The plant continued to be operated by ALCO for three years, being refueled for the first time in April 1960.  ALCO’s contract ended and control of the project was given to the Army Corps of Engineers in July, 1960 who would retain operating responsibility permanently.  During these early changes and the succeeding several years various further tests were carried out, although as time wore on the reduction of funding to the Army’s nuclear program overall tended to steadily reduce any testing or experimentation.  The plant’s original analog, magnetic amplifier I&C equipment had proven somewhat troublesome (the reactor scramming more often than desirable on spurious period scrams, for example) and one major investment was made in 1964 to solve this when transistorized I&C equipment from Bendix was installed.

SM1 external view press photo

The compact SM-1 plant is quickly recognizable in photos not just because of the rather unique plant building layout but also because of the 3 foot thick shielding concrete belt outside the containment. The containment, a steel cylinder topped and based with hemispheres, is 64 feet high and 36 feet wide. It also has another two feet of shielding concrete inside.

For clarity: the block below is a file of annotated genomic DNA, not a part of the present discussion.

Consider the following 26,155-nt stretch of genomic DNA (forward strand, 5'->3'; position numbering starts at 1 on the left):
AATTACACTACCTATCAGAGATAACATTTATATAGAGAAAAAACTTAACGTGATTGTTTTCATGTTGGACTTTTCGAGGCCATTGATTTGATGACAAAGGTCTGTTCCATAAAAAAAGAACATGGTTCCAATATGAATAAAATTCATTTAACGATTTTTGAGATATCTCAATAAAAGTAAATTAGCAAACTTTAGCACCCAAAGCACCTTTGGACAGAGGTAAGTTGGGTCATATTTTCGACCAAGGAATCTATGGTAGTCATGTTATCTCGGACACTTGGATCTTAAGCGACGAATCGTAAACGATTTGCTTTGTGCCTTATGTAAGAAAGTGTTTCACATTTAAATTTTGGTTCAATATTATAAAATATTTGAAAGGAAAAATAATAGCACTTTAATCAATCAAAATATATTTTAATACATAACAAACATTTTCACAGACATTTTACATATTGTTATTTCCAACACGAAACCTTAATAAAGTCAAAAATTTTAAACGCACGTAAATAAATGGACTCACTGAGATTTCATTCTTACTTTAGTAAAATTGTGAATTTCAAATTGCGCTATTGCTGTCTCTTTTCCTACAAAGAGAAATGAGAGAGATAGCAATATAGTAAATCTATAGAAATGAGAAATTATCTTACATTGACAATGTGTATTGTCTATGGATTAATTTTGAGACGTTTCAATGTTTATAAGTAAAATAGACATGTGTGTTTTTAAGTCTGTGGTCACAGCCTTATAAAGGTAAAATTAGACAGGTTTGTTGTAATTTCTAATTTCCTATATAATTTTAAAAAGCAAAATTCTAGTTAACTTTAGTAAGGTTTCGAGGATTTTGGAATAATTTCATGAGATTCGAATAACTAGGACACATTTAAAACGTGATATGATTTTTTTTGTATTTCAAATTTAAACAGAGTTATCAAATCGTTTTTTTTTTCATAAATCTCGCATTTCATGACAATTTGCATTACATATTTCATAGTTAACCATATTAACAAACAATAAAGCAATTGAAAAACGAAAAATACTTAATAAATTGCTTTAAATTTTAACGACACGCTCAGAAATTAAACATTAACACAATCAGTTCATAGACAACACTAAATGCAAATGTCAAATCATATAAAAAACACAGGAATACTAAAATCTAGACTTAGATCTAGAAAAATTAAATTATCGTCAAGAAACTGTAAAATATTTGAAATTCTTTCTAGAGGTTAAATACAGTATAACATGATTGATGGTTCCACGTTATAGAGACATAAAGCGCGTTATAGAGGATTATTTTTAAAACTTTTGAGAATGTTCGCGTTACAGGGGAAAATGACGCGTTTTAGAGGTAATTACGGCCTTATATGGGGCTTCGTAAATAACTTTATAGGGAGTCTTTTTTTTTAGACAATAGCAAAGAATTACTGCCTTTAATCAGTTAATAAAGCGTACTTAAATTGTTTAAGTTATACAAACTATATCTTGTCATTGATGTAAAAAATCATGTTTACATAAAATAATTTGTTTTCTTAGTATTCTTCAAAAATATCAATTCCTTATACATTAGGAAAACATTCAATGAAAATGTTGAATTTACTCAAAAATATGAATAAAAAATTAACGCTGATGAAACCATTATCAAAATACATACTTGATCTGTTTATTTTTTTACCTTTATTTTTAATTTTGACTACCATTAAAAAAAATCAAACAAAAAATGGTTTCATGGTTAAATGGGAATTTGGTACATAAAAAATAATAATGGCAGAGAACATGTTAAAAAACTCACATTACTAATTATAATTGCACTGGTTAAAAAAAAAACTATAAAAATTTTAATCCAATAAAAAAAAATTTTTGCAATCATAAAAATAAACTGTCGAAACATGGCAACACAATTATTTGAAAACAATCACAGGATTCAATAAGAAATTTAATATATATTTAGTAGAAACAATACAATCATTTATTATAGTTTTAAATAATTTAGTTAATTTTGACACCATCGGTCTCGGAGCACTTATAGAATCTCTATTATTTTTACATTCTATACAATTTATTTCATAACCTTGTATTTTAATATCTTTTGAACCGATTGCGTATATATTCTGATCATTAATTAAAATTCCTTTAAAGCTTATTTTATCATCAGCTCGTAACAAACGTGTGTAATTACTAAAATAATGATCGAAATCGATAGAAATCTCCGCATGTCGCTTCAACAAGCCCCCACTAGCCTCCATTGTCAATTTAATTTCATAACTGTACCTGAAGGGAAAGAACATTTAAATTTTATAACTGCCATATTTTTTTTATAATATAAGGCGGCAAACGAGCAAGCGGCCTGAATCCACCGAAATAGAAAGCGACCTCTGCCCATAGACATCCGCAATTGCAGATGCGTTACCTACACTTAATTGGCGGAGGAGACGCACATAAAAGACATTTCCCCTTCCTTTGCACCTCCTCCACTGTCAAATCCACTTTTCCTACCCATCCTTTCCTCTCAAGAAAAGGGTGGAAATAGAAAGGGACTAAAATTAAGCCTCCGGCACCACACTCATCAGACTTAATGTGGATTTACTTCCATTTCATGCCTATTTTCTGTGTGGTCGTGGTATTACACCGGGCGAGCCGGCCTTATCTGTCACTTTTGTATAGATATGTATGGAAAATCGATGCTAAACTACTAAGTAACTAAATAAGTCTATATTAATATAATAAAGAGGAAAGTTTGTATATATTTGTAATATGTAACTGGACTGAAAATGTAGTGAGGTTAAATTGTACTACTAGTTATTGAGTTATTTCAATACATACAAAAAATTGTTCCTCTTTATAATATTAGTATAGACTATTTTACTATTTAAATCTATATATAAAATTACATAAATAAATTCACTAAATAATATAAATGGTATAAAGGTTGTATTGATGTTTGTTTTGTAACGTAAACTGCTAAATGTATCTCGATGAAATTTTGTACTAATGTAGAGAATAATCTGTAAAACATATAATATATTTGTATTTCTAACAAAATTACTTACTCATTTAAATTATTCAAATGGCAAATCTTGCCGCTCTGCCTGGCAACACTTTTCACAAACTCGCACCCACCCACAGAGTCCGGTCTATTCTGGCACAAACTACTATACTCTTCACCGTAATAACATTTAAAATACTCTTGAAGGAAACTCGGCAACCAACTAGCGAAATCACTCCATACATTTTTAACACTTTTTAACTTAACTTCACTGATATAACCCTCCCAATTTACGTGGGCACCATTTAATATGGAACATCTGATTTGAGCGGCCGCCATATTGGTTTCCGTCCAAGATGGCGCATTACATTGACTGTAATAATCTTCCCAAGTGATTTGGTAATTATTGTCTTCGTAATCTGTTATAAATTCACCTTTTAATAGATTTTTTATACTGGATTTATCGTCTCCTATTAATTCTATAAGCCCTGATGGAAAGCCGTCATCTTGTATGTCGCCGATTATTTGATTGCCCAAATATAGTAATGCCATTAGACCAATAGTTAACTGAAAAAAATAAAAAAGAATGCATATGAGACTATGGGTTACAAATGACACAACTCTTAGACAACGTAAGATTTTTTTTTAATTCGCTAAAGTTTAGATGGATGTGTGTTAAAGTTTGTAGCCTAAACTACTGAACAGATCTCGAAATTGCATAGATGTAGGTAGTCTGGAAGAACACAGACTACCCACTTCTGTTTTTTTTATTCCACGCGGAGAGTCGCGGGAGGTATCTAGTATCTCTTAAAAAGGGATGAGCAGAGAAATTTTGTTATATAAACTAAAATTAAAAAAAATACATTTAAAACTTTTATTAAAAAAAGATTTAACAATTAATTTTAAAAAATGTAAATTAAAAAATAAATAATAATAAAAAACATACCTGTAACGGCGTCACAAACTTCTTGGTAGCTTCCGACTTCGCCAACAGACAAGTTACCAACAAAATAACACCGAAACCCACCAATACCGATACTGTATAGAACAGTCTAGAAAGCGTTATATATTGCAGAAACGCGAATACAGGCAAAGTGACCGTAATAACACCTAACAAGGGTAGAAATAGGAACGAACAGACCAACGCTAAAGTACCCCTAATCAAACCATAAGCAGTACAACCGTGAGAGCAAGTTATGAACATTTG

By the early 1970’s the Army had little further use for atomic energy, having had its remote operating plans more or less cancelled by the rapid development of other technologies. (For example, the shift to ballistic missiles had rendered the DEW Line, or Defense Early Warning system, obsolete; it was replaced by the BMEWS or Ballistic Missile Early Warning System that didn’t need remote radar stations dotting the arctic.)  The decision was made to shut down the SM-1 in 1973; the plant was defueled and placed in storage, awaiting the day when it would finally be dismantled.  With the recent moves by the Army Corps of Engineers, it appears that this day is approaching; it’s good, then, to remember this historic, early plant and its contributions.  It’s also sobering to think that a portable, load following unitized plant being asked for in some quarters today was already built a half century ago and worked extremely well.

For much more information see the US Army Corps of Engineers’ page on the SM-1 and the process now underway to fully decommission the plant and site. 

In addition to press photos and materials, sources for the above article include:

Annual Report to Congress of the Atomic Energy Commission, 1964.

The Atomic Energy Deskbook, John F. Hogerton; Reinhold Publishing, New York, 1963.